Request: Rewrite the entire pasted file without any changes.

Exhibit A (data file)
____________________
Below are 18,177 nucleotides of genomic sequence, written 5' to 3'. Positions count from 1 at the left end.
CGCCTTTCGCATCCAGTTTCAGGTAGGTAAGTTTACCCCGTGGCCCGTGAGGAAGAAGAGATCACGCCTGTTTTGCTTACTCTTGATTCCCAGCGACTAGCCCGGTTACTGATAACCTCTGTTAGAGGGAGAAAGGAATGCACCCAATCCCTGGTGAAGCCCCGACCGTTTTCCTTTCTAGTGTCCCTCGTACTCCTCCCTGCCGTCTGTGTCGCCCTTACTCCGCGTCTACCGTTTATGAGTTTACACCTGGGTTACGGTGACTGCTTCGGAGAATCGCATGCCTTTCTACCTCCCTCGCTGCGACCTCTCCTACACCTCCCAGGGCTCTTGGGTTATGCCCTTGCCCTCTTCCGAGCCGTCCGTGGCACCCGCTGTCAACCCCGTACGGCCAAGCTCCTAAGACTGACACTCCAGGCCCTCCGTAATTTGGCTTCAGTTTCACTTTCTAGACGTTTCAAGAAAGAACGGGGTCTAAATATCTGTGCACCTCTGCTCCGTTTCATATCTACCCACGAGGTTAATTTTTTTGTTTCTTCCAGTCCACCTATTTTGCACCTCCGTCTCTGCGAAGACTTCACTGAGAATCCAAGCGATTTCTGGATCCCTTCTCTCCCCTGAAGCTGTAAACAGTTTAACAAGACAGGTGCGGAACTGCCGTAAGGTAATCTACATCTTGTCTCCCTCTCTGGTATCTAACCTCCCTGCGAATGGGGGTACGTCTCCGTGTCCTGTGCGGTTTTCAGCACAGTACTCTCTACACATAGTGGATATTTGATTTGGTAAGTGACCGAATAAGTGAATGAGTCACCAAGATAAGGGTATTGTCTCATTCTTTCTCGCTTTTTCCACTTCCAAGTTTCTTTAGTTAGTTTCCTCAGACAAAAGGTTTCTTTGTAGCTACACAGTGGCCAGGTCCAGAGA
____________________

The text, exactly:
Below are 18,177 nucleotides of genomic sequence, written 5' to 3'. Positions count from 1 at the left end.
CGCCTTTCGCATCCAGTTTCAGGTAGGTAAGTTTACCCCGTGGCCCGTGAGGAAGAAGAGATCACGCCTGTTTTGCTTACTCTTGATTCCCAGCGACTAGCCCGGTTACTGATAACCTCTGTTAGAGGGAGAAAGGAATGCACCCAATCCCTGGTGAAGCCCCGACCGTTTTCCTTTCTAGTGTCCCTCGTACTCCTCCCTGCCGTCTGTGTCGCCCTTACTCCGCGTCTACCGTTTATGAGTTTACACCTGGGTTACGGTGACTGCTTCGGAGAATCGCATGCCTTTCTACCTCCCTCGCTGCGACCTCTCCTACACCTCCCAGGGCTCTTGGGTTATGCCCTTGCCCTCTTCCGAGCCGTCCGTGGCACCCGCTGTCAACCCCGTACGGCCAAGCTCCTAAGACTGACACTCCAGGCCCTCCGTAATTTGGCTTCAGTTTCACTTTCTAGACGTTTCAAGAAAGAACGGGGTCTAAATATCTGTGCACCTCTGCTCCGTTTCATATCTACCCACGAGGTTAATTTTTTTGTTTCTTCCAGTCCACCTATTTTGCACCTCCGTCTCTGCGAAGACTTCACTGAGAATCCAAGCGATTTCTGGATCCCTTCTCTCCCCTGAAGCTGTAAACAGTTTAACAAGACAGGTGCGGAACTGCCGTAAGGTAATCTACATCTTGTCTCCCTCTCTGGTATCTAACCTCCCTGCGAATGGGGGTACGTCTCCGTGTCCTGTGCGGTTTTCAGCACAGTACTCTCTACACATAGTGGATATTTGATTTGGTAAGTGACCGAATAAGTGAATGAGTCACCAAGATAAGGGTATTGTCTCATTCTTTCTCGCTTTTTCCACTTCCAAGTTTCTTTAGTTAGTTTCCTCAGACAAAAGGTTTCTTTGTAGCTACACAGTGGCCAGGTCCAGAGA